A sculpture portrays a sitter quite differently than a picture; its presence comes, in part, from being bodied forth in the full dimensions of life, from space in the same way as real people. That gives it, so to speak, a head start. But not the least fascination of Presence is how such objects come to resemble portraits in the first place, and how they get this potent look of life.
There are a few portrait statues outside St George’s Hall Liverpool
Queen Victoria and Prince Albert both by Thomas Thornycroft. http://en.wikipedia.org/wiki/Thomas_Thornycroft
(c) Susan Devonport
The next 2 are by Charles Bell Birch https://en.wikipedia.org/wiki/Charles_Bell_Birch
This statue of Major-General Earle shows him ready for battle.
This statue of Disraeli, 1st Earl of Beaconsfield shows him with the ceremonial garter of the Knight of the Garter worn just below the knee.
The above statues are all from the Victorian era but the following statues are from the late 20th century. The legendary Bill Shankly sporting a football scarf outside Anfield, home of Liverpool Football Club
and Dixie Dean holding a football (NB no longer in this position outside Everton Football Club)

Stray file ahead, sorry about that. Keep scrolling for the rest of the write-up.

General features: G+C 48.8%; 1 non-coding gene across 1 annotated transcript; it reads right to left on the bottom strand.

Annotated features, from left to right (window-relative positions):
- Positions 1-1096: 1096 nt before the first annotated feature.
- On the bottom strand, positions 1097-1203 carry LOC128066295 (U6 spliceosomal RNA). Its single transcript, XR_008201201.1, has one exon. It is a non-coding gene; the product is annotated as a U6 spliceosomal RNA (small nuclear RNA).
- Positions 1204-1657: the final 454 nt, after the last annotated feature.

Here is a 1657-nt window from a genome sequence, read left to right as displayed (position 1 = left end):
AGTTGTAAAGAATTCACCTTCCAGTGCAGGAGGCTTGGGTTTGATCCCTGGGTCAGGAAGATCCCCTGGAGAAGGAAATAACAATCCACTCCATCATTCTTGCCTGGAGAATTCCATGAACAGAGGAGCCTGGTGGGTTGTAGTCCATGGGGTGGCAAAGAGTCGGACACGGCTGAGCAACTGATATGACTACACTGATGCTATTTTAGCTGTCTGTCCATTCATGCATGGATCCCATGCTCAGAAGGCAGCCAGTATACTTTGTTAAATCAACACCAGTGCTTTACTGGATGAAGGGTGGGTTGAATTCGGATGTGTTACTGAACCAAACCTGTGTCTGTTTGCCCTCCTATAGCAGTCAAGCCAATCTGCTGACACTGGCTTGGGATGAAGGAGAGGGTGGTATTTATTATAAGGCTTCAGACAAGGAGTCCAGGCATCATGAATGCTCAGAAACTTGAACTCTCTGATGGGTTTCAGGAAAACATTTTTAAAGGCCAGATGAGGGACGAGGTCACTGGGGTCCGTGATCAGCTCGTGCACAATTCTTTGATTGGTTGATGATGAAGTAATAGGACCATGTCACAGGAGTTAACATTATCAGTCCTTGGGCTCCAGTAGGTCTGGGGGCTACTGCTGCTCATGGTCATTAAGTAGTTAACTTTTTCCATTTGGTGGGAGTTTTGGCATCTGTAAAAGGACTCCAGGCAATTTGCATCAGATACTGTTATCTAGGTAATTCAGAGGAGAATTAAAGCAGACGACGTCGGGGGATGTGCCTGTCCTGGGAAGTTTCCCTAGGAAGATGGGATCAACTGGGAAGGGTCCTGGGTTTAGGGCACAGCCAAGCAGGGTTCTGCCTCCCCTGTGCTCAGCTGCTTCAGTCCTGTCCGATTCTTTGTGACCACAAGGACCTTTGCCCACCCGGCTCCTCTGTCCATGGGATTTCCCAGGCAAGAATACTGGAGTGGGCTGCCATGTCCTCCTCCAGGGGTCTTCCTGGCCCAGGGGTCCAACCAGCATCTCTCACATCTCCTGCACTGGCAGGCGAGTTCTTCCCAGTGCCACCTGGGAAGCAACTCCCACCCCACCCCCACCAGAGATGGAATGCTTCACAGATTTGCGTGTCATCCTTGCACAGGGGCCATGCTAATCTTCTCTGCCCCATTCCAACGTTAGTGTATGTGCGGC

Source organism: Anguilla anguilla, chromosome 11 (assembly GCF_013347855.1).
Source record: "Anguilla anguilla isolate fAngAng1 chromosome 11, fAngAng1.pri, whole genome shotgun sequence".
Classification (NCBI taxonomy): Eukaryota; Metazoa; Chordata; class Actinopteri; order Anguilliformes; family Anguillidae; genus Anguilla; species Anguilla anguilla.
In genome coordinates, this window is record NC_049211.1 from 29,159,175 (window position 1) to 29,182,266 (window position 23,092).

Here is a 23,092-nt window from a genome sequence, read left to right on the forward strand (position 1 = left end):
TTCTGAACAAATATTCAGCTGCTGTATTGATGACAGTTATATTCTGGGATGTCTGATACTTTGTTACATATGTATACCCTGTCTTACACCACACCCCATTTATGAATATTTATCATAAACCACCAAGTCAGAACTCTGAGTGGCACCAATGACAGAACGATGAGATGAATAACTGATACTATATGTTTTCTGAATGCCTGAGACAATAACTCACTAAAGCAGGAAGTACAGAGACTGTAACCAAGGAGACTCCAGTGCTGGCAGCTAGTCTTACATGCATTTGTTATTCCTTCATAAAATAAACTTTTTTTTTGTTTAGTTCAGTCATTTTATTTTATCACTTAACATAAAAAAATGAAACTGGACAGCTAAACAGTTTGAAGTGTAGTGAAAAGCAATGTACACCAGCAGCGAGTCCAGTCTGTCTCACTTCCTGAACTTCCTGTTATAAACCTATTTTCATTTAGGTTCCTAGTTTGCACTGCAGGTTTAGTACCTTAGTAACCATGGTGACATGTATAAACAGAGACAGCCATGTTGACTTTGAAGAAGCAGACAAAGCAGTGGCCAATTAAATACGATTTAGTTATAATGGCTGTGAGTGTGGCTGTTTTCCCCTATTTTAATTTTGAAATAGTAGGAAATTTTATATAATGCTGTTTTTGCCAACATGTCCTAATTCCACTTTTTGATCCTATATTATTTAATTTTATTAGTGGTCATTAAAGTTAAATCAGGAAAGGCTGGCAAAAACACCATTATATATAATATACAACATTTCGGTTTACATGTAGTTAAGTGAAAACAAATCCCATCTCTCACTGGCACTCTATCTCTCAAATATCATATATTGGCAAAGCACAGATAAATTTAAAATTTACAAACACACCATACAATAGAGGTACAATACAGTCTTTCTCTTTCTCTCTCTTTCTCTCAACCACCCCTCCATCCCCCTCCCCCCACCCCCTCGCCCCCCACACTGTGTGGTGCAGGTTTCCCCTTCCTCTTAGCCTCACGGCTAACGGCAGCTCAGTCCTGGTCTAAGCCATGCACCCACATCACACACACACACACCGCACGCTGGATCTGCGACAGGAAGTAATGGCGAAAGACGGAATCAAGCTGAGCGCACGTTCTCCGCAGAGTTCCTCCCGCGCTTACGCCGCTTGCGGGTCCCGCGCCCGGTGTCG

All these examples show how hard it is to show a subject’s status or achievements in a sculpture compared to a painting. Queen Victoria and Prince Albert are immediately recognizable to most people but what if the subject of the sculpture isn’t. For instance in the mid 19th century people would have known that Major-General Earle was killed in the Sudan when he was en route to Khartoum to rescue General Gordon but how many do today?
One of the obvious techniques a sculptor can use to convey the subject’s status or achievements is to include something that is associated with them as in the many statues of Queen Victoria were she is shown holding the Orb and Sceptre.
NB After I had written this post I re-read the course material and was unsure if I had done this Research correctly but after watching this video from the V & A I realize that there are portrait busts and portrait figures.